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Evidence of Systemic Absorption of Enteral Budesonide in Patients with Fontan-Associated Protein-Losing Enteropathy

  • Richard Ogden RobertsIIIEmail author
  • Michael V. Di Maria
  • Dania Brigham
  • Stephanie Hsu
Original Article
  • 8 Downloads

Abstract

To evaluate for evidence of systemic glucocorticoid absorption in cases of Fontan-associated protein-losing enteropathy (PLE) treated with enteral budesonide, we reviewed the charts of 27 patients with Fontan-associated PLE followed at Children’s Hospital Colorado from 2005 to 2018. Cases were excluded for lack of budesonide thserapy or a treatment duration of less than 6 months. Charts were examined by two endocrinologists for review of prior biochemical endocrine evaluations, alterations in linear growth, and physical exam findings consistent with steroid excess. Twelve patients met inclusion criteria. Eight had prior documented cortisol screening. Three patients were tested while on treatment with a median fasting AM cortisol of 0.9 mcg/dL; two of these had a concomitantly measured ACTH, both below the detectable limit. Five patients were tested while weaning or having discontinued budesonide, with a median fasting AM cortisol of 9.1 mcg/dL. Eleven patients had decreases in height velocity associated with starting budesonide. Six patients had documentation of cushingoid features by an endocrinologist. In this cohort of children treated with budesonide for PLE following Fontan, clinical signs of systemic glucocorticoid absorption were frequent. Cortisol secretion was suppressed while on therapy, with adrenal recovery noted once budesonide was discontinued. Growth failure and cushingoid features were common findings. While these findings should be confirmed in larger cohorts, we recommend that the evaluation for systemic absorption of exogenous steroids be considered in patients treated with long-term enteral budesonide given the potential risk for adrenal crisis in times of physiologic stressors.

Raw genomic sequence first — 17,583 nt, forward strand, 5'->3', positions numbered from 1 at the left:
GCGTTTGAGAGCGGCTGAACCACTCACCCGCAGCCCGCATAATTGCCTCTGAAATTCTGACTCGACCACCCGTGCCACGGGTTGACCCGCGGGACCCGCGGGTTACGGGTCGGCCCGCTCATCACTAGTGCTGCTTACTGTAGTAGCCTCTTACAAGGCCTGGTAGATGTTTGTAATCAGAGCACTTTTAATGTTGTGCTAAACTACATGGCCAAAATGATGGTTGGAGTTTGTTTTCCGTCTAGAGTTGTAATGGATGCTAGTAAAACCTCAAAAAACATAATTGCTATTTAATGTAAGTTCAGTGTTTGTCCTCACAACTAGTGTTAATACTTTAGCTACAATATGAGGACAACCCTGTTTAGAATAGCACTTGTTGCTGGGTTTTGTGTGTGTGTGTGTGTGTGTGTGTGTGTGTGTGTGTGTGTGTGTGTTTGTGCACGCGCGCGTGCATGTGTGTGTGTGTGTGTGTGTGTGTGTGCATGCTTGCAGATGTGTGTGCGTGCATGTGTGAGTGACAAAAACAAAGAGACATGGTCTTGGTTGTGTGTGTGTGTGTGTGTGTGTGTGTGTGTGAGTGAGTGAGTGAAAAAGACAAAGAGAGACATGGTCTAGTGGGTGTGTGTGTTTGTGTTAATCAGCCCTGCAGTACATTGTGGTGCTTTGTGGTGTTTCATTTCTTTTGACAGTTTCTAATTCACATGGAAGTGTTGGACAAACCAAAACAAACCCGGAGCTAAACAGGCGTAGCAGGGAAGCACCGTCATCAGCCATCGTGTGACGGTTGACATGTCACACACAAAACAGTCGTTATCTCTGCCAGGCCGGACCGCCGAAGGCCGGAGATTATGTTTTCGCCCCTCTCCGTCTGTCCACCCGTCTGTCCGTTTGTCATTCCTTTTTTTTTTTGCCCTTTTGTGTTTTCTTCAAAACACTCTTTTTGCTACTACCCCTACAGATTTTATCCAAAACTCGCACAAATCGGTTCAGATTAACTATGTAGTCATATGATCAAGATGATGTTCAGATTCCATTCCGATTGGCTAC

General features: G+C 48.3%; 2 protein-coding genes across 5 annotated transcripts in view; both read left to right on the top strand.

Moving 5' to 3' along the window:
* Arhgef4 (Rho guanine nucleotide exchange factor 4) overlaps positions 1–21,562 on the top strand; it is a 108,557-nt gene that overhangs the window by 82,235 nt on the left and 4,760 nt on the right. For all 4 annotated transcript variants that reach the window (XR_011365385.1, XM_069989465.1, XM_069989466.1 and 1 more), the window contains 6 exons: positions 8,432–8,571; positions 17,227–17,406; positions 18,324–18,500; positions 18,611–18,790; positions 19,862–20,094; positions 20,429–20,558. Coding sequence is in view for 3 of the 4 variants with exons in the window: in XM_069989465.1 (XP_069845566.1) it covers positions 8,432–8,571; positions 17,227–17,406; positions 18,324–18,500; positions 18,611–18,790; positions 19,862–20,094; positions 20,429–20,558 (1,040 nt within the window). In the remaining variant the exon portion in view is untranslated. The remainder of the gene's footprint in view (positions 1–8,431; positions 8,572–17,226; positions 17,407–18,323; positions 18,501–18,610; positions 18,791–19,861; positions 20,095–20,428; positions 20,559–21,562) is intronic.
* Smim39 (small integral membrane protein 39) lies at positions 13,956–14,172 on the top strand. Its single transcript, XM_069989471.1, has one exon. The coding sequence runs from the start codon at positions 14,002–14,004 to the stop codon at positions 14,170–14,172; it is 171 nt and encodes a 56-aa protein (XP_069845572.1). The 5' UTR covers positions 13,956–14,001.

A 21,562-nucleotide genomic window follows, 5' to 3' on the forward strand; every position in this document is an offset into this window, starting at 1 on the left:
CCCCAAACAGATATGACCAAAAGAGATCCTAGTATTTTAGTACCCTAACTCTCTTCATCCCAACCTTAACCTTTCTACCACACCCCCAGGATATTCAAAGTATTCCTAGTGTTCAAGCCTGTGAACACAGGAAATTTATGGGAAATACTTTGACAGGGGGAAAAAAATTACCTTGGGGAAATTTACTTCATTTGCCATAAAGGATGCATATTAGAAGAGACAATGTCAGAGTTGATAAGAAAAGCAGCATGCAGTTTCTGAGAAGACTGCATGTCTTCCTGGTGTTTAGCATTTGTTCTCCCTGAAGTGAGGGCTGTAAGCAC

Keywords

Fontan Protein-losing enteropathy Budesonide Adrenal suppression 

Notes

Author Contributions

ROR, MVD, and SH developed the concept for the study. MVD supplied the data for analysis. ROR and SH designed the study, completed the data analysis and interpretation, and co-wrote the article. MVD, DB, and SH critically revised the article.

Compliance with Ethical Standards

Conflict of Interest

Richard Ogden Roberts III declares that he has no conflict of interest. Michael V. Di Maria declares that he has no conflict of interest. Dania Brigham declares that she has no conflict of interest. Stephanie Hsu declares that she has no conflict of interest.

Ethical Approval

All procedures performed in studies involving human participants were in accordance with the ethical standards of the institutional and/or national research committee and with the 1964 Helsinki declaration and its later amendments or comparable ethical standards. This study was conducted under the review of the Colorado Multiple Institutional Review Board (COMIRB #14-1072).

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Copyright information

© Springer Science+Business Media, LLC, part of Springer Nature 2019

Authors and Affiliations

  1. 1.Section of Endocrinology, Department of PediatricsChildren’s Hospital Colorado, University of Colorado Anschutz Medical CampusAuroraUSA
  2. 2.Section of Cardiology, Department of PediatricsChildren’s Hospital Colorado, The Heart Institute, University of Colorado Anschutz Medical CampusAuroraUSA
  3. 3.Section of Gastroenterology, Hepatology and Nutrition, Department of PediatricsChildren’s Hospital Colorado, The Digestive Health Institute, University of Colorado Anschutz Medical CampusAuroraUSA

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